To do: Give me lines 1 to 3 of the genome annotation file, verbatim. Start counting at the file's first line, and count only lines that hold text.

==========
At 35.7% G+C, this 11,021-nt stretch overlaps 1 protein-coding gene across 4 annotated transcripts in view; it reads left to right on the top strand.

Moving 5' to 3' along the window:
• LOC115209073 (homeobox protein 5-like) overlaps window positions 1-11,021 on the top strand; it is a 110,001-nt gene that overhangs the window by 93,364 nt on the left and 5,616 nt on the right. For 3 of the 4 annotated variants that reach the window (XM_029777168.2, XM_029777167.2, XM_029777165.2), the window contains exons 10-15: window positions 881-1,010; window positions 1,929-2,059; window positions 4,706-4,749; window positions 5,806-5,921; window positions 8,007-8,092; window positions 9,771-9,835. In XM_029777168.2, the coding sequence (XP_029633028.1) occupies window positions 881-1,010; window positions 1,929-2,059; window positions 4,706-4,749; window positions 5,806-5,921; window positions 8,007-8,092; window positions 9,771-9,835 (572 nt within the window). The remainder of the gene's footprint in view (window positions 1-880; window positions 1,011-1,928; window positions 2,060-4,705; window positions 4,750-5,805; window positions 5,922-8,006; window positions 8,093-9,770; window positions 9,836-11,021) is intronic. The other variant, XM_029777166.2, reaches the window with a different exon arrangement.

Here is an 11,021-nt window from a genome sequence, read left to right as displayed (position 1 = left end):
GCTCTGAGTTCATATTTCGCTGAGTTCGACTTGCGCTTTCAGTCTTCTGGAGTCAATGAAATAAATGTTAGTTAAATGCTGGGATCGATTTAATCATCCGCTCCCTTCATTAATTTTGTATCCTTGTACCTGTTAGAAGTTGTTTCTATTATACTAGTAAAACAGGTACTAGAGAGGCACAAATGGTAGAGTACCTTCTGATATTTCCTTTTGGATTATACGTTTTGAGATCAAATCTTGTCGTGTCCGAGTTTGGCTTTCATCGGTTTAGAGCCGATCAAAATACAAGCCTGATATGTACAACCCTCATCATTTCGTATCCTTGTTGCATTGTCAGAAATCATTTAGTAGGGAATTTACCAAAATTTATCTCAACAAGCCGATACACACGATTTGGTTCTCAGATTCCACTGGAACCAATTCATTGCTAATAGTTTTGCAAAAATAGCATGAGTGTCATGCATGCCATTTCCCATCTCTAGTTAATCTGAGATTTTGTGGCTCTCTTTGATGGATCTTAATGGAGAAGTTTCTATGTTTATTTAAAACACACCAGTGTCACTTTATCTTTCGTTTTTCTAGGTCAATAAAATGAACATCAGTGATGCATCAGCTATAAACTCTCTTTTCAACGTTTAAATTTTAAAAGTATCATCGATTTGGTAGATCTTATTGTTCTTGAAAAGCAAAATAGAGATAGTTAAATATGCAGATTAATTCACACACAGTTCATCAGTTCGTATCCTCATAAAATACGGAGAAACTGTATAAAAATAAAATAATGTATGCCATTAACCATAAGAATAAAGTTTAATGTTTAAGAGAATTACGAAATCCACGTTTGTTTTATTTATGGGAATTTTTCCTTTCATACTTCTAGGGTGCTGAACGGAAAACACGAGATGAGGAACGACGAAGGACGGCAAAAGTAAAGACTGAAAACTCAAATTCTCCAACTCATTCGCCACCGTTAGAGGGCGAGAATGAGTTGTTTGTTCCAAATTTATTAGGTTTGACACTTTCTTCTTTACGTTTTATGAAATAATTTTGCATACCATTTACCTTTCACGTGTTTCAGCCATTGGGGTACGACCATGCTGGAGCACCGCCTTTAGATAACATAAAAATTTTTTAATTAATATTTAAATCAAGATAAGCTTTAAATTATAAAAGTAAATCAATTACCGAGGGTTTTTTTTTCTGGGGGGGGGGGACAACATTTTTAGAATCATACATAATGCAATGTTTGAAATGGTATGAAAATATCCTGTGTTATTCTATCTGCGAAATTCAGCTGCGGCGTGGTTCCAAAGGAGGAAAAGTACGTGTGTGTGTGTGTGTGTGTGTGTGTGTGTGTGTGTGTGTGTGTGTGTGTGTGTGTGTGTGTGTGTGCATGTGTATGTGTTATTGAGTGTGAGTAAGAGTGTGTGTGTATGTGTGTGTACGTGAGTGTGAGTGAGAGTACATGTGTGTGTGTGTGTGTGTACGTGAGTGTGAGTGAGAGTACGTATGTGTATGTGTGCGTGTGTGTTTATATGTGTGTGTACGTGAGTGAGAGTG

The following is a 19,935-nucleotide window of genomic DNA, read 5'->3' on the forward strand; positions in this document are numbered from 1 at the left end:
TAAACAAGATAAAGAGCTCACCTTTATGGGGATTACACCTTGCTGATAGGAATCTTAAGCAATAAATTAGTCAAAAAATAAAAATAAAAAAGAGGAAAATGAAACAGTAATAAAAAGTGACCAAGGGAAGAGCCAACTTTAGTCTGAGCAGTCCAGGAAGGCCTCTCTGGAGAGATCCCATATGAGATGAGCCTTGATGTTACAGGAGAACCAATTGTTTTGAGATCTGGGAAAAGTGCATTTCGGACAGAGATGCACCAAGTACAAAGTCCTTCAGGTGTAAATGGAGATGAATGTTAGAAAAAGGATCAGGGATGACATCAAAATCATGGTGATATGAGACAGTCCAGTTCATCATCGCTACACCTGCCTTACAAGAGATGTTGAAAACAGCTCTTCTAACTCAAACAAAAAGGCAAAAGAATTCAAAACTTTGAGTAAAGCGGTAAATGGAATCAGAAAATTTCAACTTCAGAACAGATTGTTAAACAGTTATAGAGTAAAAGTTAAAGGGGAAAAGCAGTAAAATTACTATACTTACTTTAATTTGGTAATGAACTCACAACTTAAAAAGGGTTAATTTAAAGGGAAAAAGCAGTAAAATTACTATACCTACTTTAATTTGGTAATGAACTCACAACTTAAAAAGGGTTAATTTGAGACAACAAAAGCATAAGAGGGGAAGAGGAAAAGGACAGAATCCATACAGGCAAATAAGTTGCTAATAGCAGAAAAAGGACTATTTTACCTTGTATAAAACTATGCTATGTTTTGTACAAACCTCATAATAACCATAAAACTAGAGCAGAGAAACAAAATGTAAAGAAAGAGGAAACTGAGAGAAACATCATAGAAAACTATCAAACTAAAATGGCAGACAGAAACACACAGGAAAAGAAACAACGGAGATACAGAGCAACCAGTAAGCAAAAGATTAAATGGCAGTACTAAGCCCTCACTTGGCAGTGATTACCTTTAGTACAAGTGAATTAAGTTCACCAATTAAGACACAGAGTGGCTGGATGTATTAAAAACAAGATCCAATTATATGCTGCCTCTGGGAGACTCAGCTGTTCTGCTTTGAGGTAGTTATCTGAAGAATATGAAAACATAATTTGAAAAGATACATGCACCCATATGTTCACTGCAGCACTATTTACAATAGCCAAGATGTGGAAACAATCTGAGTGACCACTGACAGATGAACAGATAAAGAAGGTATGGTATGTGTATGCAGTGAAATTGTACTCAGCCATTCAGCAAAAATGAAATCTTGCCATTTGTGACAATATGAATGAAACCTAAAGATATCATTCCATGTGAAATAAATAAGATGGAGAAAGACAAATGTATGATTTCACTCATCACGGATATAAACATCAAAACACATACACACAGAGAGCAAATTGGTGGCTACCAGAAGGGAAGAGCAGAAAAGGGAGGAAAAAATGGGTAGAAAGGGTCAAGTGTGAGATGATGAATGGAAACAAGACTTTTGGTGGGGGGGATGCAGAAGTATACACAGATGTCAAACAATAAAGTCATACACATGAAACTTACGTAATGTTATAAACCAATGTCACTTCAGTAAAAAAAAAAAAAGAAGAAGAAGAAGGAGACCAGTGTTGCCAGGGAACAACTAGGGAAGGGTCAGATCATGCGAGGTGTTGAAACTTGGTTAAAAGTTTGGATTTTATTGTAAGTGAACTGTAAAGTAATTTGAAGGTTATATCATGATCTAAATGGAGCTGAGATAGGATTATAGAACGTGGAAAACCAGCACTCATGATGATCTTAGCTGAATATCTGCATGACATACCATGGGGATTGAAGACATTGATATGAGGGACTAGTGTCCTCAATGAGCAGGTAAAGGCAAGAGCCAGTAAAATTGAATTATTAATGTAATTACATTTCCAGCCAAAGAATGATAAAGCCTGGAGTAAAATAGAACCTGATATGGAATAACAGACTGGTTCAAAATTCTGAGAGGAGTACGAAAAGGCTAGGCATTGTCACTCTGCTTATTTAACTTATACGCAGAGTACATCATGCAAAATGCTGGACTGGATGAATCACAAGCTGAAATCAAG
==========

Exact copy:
At 35.7% G+C, this 11,021-nt stretch overlaps 1 protein-coding gene across 4 annotated transcripts in view; it reads left to right on the top strand.

Moving 5' to 3' along the window:
• LOC115209073 (homeobox protein 5-like) overlaps window positions 1-11,021 on the top strand; it is a 110,001-nt gene that overhangs the window by 93,364 nt on the left and 5,616 nt on the right. For 3 of the 4 annotated variants that reach the window (XM_029777168.2, XM_029777167.2, XM_029777165.2), the window contains exons 10-15: window positions 881-1,010; window positions 1,929-2,059; window positions 4,706-4,749; window positions 5,806-5,921; window positions 8,007-8,092; window positions 9,771-9,835. In XM_029777168.2, the coding sequence (XP_029633028.1) occupies window positions 881-1,010; window positions 1,929-2,059; window positions 4,706-4,749; window positions 5,806-5,921; window positions 8,007-8,092; window positions 9,771-9,835 (572 nt within the window). The remainder of the gene's footprint in view (window positions 1-880; window positions 1,011-1,928; window positions 2,060-4,705; window positions 4,750-5,805; window positions 5,922-8,006; window positions 8,093-9,770; window positions 9,836-11,021) is intronic. The other variant, XM_029777166.2, reaches the window with a different exon arrangement.